48 hours in Zhangjiajie National Park

Zhangjiajie National Park in Hunan Province is quite a daunting trip being such an expansive area. It’s not for the faint heart. Said to be the inspiration for the Hanging Mountains in Avatar, it appears other worldly. A densely packed mountain range offering narrow rocks sprouting from the earth high into the sky. The park itself is around 150 km away from the city of Zhangjiajie where there is an airport, train station and bus station. It is well connected but still growing in popularly with western travellers.


The national park is becoming more well known with western tourists so there is some information out there about visiting this incredible area but there are several points I wish I had known prior to my trip. So here it is…

I spent two days in the area, flying to Zhangjiajie airport, which was very easy. I landed late at night, but there were still many taxis waiting, after walking through the thrall of haggling taxi drivers. “Where to?” “City?” Only English I heard. These taxi drivers rely on catching unassuming tourists so just ignore and keep walking until you see the taxi lights with their drivers inside. They offer you a flat fee according to the time you arrive. I was charged 40¥ at 10pm as a flat fee before getting into the taxi. During the day the price will be cheaper.


The park is still a long way from the city, so it could be a good idea to stay in the city for a time before journeying to the park. I chose Zhongtian International Hostel, which was a little difficult to find but very clean with staff helping me with my onward journey.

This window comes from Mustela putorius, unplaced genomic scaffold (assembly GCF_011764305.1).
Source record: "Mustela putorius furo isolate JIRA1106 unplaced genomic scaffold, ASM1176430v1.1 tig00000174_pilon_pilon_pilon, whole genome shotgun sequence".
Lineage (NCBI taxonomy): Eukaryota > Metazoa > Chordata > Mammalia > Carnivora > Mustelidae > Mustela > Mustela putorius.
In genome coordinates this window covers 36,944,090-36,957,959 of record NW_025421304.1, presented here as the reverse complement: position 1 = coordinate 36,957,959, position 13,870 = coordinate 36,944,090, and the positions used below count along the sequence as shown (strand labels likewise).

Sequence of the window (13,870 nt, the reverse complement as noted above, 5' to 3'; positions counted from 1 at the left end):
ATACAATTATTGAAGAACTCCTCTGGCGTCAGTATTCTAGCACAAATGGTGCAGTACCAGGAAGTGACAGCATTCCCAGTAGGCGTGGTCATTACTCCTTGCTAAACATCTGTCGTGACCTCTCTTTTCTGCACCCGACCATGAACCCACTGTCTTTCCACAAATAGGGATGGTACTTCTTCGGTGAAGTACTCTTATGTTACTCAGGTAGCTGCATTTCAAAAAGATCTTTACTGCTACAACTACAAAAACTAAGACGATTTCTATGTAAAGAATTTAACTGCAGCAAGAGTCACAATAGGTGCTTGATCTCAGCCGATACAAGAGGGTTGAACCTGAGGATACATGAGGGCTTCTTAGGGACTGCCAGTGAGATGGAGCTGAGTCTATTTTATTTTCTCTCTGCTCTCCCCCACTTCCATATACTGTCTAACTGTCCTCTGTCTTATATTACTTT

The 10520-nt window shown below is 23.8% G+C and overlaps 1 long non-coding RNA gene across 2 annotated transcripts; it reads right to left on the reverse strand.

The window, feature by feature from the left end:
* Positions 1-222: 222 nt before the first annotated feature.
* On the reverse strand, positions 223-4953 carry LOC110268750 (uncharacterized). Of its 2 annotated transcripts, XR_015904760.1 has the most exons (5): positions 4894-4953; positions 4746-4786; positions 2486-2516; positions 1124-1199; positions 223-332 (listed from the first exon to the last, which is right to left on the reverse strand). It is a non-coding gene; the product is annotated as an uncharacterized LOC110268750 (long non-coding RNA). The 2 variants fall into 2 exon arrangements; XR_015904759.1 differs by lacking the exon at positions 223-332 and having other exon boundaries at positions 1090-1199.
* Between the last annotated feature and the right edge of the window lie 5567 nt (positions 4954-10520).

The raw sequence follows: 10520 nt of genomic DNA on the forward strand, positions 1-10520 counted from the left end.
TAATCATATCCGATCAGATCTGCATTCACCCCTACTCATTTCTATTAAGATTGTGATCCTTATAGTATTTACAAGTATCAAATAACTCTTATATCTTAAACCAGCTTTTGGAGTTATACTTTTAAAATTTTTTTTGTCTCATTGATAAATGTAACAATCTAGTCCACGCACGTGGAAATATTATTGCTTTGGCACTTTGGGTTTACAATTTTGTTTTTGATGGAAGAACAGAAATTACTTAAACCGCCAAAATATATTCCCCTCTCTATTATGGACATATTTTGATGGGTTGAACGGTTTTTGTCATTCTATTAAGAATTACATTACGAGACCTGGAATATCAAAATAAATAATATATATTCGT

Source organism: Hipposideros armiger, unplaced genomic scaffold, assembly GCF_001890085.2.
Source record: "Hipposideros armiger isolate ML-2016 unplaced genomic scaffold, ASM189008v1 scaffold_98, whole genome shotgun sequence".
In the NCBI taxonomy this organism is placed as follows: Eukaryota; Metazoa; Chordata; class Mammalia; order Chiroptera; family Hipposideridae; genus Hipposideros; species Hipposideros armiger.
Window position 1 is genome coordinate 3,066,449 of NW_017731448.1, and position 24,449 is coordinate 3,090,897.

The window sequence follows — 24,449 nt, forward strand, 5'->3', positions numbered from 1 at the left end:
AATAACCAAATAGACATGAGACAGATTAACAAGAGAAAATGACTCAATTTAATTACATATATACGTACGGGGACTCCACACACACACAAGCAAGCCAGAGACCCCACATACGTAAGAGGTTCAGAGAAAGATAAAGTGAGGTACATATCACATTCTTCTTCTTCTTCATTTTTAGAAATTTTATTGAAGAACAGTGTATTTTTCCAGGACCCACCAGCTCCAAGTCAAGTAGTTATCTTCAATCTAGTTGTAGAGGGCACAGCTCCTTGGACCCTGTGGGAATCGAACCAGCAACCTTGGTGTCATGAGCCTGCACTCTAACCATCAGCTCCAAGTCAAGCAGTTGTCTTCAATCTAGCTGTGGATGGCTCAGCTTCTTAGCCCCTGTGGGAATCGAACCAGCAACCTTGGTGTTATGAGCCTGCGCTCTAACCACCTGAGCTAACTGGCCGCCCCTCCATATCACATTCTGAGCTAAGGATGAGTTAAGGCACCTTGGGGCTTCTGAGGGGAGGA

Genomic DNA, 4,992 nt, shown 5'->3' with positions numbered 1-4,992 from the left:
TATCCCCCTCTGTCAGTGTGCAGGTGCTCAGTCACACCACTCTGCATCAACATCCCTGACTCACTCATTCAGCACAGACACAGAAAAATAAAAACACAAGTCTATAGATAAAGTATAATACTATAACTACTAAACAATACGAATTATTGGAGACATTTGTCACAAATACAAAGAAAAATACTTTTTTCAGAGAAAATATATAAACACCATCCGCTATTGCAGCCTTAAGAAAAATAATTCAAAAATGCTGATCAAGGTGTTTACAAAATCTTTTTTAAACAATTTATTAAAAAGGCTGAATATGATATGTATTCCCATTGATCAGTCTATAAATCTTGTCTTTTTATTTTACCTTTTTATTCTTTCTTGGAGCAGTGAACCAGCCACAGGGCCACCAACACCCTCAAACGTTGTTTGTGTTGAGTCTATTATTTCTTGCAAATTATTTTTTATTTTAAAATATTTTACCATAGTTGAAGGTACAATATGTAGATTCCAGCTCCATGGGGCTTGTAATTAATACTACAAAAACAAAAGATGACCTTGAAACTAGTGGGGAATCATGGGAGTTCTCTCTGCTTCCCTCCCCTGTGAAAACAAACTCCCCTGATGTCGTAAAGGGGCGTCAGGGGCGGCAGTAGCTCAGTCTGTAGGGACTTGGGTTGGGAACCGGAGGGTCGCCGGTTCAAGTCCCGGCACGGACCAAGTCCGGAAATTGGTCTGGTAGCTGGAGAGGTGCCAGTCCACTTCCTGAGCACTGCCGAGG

If you plan to spend the majority of your time in the park itself it’s better to stay in Wulinyuan, it took me under two hours to get there by bus from Zhangjiajie bus station, costing me 20¥.  The bus staff are used to foreigners asking to get to Wulingyuan so just pointed to a bus and I got on. For shorter distance buses like this, you pay on the bus when it’s started moving.


Wulinyuan Zhongtian International Youth Hostel was a lovely place to stay, with bar streets, great restaurants and a good atmosphere. My hostel was great, run by the owner’s parents in his absence, who spoke no English yet were so smiley and friendly. They often called their son to speak English to help. All along the walls of the hostel are messages written by previous guests, making it feel very warm and homely. The room was not very clean and quite old-fashioned but the bed sheets were clean and the bed was comfortable.

The hostel equips you with a map and instructions on how to get the bus to the park and sends you off on your way. The bus takes 5-10 mins to get to the park gates, where you can buy your ticket, which is a card they scan and also take your fingerprint. The card lasts for four days so you can come and go as you please but you can’t sell on your ticket if you’re not going to stay for the whole time.


Once you are through the gates there will be a number of different queues for the buses, which take you to different areas. There may also be guides offering their services for the day at about 200¥.

FYI: These buses do not run on a circular route around the park so you need to plan your trail before so you know you can get the bus back. I was caught out by this several times.